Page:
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What about fuel types & gas mileage?

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Comments

  • kiawahkiawah Posts: 3,666
    Hope that when your vehicle breaks in with additional mileage, that it will loosen up and you'll get better mileage.
  • First use up all the gas in your tank until empty.
    Then I suggest switching to chevron/Texaco instead
    Keep away from no-brand gas station. I learnt the hard way (from buying bad gas)
  • jl49jl49 Posts: 33
    I have 400 miles on it right now. At what mileage is it officially broken in?
  • kiawahkiawah Posts: 3,666
    Should call that out in your owners manual. Everyone has a different opinion on this, as well. Personally, I believe by 1500 miles the vehicle is pretty well there, I consider it done by the first regular oil change.
  • Yeah I think the engine is "broken in" fairly quickly but your mileage may continue to improve even up to 10,000 miles. After 10K though, your mileage is pretty much carved in stone.

    Be sure to check tire pressure; also, if you regularly drive at over 70 mph, you aren't going to get the advertised MPG.
  • Missouri has required 10% Ethanol in all grades since January 2008, although some gas stations were offering it in at least one grade a couple of years before the mandate kicked it. I've seen a noticeable (~3 MPG) drop in mileage on my 2004 Isuzu Axiom since then. So I'm wondering if direct injection engines are more sensitive to E10 than other engine types.
  • miccellmiccell Posts: 1
    Sorry to change the conversation, however my casual reading tells me that Ethanol in all grades is the least efficient bio-fuel thus far tested, and is in direct competition with humans for a ready available food source. Ethanol as fuel source should be removed our Lexicon. One day we all will regret the use of corn in this way.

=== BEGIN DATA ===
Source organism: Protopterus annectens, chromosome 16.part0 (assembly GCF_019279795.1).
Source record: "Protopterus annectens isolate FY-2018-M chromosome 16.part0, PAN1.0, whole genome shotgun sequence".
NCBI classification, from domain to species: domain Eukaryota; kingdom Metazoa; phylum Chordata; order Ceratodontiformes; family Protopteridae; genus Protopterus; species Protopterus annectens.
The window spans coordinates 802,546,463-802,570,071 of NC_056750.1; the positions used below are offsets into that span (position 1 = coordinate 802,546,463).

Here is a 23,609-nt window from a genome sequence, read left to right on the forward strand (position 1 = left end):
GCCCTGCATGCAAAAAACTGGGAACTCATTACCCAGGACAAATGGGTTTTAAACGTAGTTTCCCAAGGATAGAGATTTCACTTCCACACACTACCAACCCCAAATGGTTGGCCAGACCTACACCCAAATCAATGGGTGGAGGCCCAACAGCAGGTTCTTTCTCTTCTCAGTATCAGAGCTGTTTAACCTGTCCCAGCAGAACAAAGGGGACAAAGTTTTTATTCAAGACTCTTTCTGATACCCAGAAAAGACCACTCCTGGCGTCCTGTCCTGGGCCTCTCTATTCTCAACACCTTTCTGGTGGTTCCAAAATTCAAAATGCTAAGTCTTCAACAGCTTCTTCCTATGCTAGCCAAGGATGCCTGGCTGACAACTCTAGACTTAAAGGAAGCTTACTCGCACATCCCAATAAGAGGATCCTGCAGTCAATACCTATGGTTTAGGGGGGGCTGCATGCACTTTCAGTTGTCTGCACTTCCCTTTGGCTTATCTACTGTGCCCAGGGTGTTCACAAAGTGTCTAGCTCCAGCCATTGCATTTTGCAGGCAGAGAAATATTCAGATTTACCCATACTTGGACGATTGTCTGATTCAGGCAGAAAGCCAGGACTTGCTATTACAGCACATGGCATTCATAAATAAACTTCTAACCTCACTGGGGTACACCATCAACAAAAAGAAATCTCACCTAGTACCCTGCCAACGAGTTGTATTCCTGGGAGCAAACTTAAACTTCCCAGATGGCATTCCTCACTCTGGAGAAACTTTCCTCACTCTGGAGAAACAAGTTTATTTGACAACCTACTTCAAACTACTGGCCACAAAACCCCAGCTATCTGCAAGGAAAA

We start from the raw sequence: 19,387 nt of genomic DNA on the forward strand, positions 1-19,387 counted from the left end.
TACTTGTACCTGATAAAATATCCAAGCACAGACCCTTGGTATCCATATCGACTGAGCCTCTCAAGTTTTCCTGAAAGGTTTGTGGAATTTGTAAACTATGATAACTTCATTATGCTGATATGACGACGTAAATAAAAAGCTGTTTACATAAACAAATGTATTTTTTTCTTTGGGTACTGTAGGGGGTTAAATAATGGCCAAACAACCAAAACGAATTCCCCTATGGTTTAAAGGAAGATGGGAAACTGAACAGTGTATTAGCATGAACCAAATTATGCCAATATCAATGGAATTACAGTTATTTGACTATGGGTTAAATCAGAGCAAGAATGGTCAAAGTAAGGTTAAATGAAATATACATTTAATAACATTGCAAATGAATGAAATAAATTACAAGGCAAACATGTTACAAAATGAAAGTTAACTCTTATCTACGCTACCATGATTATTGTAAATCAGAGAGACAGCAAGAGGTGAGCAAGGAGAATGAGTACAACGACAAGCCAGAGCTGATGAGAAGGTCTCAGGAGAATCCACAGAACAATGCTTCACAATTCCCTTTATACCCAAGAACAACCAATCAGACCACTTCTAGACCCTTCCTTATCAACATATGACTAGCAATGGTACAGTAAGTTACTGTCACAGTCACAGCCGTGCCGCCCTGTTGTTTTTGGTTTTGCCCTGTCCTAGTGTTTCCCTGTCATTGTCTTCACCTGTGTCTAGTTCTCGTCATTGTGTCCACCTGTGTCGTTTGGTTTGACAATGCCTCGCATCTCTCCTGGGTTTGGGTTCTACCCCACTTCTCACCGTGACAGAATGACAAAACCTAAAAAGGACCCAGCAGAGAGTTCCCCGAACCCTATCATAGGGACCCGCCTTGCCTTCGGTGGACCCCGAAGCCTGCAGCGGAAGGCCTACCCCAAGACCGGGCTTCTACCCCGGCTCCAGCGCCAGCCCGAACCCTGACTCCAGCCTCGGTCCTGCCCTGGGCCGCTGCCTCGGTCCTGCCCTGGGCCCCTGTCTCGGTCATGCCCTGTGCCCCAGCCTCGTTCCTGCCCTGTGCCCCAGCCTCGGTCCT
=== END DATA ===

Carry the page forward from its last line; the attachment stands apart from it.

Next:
• shiposhipo Posts: 9,152
    I quit reading that dissertation after a couiple of paragraphs due to incorrect language and incorrect information. :P
  • vrmvrm Posts: 301
    I believe Acura recommeds premium gasoline for the MDX.
    However, I would like to use regular gasoline.

    I need feedback form other owners who are doing this or may haev done this in the past. Any degradation in engine performance or pinging?

    Thanks!
  • shiposhipo Posts: 9,152
    While it is unlikely that your engine will ping, it fairly certain that both performance and fuel economy will suffer. Long story short, it will cost you less to use premium fuel in the car.
  • mbowen1989mbowen1989 Posts: 8
    Ok, what premium gas is is 93(Most cars in this case recommend 91 because of Cali.). Which is a octane number for that grade of gas. So in a nutshell the higher compression of the engine the more likely the fuel is to pre-ignite (burns w/o use of spark plug). Thus we run higher octane, meaning that higher octane resists pre-ignition. So running 87 will case a lack of performance due to the knock sensor. And what that does is senses the pre-igntion happening and retards the timing(Opposite of advancing) Thus causing you to lose horsepower. As far as gas mileage goes, you'll lose some MPG's as well. Hope I was not to confusing. Fell free to ask any questions or if you need me to explain more on something else.
  • shiposhipo Posts: 9,152
    "Ok, what premium gas is is 93(Most cars in this case recommend 91 because of Cali.). Which is a octane number for that grade of gas."

    The AKI (Anti Knock Index) of fuels sold in the States and Canada (and Mexico too?) is an average of two different Octane ratings (i.e. (RON + MON) / 2), and as such it isn't actually an octane rating in and of itself.

    "So in a nutshell the higher compression of the engine the more likely the fuel is to pre-ignite (burns w/o use of spark plug)."

    Ummm, no. The AKI rating of a fuel has virtually nothing to do with pre-ignition as there isn't a single car sold anywhere in North America that will experience pre-ignition on any grade of gasoline sold here. Where the AKI does come into play is in preventing detonation or "knocking" (hence the name) under normal operation.

    A few definitions to help you out:

    - Detonation: Detonation occurrs when small pockets of end gas (i.e. unburnt pockets of air and fuel) exceed some critical temperature and/or pressure (varies by combustion chamber design, combustion chamber condition, air/fuel mixture and fuel grade) and spontaniously combusts before the flame front reaches said pockets. A key point here is that detonation happens long after (relatively speaking) the spark event.

    - Pre-ignition: The spontanious combustion of fuel before the spark event. Pre-ignition will never-EVER occur, regardless of the grade of fuel, unless the engine has a serious problem, and should such a problem exist, no grade of fuel will prevent it from happening and almost instantly destroying the engine.
  • Stever@EdmundsStever@Edmunds YooperlandPosts: 39,041